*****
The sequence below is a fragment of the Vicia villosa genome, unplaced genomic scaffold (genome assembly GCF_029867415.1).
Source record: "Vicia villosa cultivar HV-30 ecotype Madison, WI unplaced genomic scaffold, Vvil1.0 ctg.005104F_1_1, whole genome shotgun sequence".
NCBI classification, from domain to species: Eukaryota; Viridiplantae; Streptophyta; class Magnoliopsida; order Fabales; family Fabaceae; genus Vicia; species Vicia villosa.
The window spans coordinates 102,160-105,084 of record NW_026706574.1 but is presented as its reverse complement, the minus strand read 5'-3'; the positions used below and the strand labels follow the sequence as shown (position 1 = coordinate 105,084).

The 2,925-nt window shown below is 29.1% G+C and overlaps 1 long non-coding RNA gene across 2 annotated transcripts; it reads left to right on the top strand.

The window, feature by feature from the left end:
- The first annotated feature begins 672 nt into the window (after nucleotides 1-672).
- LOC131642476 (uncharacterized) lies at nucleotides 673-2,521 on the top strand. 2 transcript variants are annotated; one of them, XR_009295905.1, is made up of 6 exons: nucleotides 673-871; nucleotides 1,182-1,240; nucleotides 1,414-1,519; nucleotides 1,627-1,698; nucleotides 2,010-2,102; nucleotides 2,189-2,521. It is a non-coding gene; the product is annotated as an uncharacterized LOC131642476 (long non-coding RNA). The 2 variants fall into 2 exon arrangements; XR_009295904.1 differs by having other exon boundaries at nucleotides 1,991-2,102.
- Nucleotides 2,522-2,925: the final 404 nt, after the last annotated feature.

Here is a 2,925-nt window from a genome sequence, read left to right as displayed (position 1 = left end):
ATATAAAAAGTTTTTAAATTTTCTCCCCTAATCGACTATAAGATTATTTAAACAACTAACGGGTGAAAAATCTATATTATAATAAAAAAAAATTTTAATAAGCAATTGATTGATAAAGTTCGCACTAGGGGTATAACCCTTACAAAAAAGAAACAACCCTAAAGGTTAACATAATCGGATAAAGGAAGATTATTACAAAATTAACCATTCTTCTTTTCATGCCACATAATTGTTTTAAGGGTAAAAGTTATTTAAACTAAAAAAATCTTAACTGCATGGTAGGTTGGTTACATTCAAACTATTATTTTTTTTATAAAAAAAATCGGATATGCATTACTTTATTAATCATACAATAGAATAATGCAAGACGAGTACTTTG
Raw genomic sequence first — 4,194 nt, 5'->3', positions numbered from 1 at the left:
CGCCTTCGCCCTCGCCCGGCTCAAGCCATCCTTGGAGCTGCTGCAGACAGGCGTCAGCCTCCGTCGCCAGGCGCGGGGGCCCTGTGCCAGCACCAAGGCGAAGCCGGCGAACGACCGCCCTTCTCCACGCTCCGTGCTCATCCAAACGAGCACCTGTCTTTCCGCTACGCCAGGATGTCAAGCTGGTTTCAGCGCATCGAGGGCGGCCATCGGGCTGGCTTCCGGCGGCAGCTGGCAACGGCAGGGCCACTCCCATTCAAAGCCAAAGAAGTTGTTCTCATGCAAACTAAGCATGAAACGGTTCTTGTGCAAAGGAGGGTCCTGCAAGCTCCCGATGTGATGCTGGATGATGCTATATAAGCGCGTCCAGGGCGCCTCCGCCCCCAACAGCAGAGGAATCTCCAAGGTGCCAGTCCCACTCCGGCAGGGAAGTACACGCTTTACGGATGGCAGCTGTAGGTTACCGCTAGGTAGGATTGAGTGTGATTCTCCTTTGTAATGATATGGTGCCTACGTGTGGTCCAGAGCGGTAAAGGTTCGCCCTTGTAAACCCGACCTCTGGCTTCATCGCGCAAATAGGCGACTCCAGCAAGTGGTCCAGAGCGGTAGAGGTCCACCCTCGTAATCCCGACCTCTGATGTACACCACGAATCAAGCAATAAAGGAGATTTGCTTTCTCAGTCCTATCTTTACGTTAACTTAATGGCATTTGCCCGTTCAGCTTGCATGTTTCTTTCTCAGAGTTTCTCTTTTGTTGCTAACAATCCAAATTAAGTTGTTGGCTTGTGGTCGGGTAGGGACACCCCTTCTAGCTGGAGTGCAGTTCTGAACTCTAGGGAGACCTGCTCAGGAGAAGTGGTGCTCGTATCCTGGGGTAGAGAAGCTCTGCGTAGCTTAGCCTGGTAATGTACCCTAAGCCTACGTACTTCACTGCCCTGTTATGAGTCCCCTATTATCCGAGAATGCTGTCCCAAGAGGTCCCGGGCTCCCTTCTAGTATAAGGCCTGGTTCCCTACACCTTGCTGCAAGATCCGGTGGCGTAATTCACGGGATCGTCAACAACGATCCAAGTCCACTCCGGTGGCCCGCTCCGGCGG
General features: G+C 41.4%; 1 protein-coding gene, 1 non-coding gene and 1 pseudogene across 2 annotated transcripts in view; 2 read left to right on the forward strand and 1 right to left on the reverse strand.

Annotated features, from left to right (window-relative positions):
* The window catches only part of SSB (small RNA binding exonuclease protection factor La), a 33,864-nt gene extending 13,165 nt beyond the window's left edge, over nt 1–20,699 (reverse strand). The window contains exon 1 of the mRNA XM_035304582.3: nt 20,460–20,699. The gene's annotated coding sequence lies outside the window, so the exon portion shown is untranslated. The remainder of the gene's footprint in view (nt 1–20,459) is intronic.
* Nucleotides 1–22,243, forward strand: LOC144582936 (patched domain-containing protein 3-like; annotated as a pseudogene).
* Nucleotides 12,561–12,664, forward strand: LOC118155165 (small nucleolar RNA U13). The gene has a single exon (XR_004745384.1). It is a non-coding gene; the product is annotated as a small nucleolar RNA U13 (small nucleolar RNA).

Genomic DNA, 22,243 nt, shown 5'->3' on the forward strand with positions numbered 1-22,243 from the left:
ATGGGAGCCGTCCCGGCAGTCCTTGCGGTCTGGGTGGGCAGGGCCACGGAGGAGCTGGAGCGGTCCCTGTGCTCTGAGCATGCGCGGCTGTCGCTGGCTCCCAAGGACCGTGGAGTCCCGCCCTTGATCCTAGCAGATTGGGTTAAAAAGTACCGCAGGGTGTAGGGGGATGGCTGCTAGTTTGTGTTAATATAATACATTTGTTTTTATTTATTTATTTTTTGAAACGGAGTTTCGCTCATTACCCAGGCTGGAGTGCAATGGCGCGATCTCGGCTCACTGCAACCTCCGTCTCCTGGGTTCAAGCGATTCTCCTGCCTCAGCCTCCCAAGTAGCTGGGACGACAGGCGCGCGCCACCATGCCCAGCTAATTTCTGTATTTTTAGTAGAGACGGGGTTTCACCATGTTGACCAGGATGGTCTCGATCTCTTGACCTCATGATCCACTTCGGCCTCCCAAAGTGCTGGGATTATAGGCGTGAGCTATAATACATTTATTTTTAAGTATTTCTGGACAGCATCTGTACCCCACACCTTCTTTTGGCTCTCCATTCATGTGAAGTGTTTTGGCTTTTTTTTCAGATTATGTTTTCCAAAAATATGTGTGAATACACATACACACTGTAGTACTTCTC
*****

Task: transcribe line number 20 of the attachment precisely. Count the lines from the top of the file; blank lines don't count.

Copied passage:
ATGGGAGCCGTCCCGGCAGTCCTTGCGGTCTGGGTGGGCAGGGCCACGGAGGAGCTGGAGCGGTCCCTGTGCTCTGAGCATGCGCGGCTGTCGCTGGCTCCCAAGGACCGTGGAGTCCCGCCCTTGATCCTAGCAGATTGGGTTAAAAAGTACCGCAGGGTGTAGGGGGATGGCTGCTAGTTTGTGTTAATATAATACATTTGTTTTTATTTATTTATTTTTTGAAACGGAGTTTCGCTCATTACCCAGGCTGGAGTGCAATGGCGCGATCTCGGCTCACTGCAACCTCCGTCTCCTGGGTTCAAGCGATTCTCCTGCCTCAGCCTCCCAAGTAGCTGGGACGACAGGCGCGCGCCACCATGCCCAGCTAATTTCTGTATTTTTAGTAGAGACGGGGTTTCACCATGTTGACCAGGATGGTCTCGATCTCTTGACCTCATGATCCACTTCGGCCTCCCAAAGTGCTGGGATTATAGGCGTGAGCTATAATACATTTATTTTTAAGTATTTCTGGACAGCATCTGTACCCCACACCTTCTTTTGGCTCTCCATTCATGTGAAGTGTTTTGGCTTTTTTTTCAGATTATGTTTTCCAAAAATATGTGTGAATACACATACACACTGTAGTACTTCTC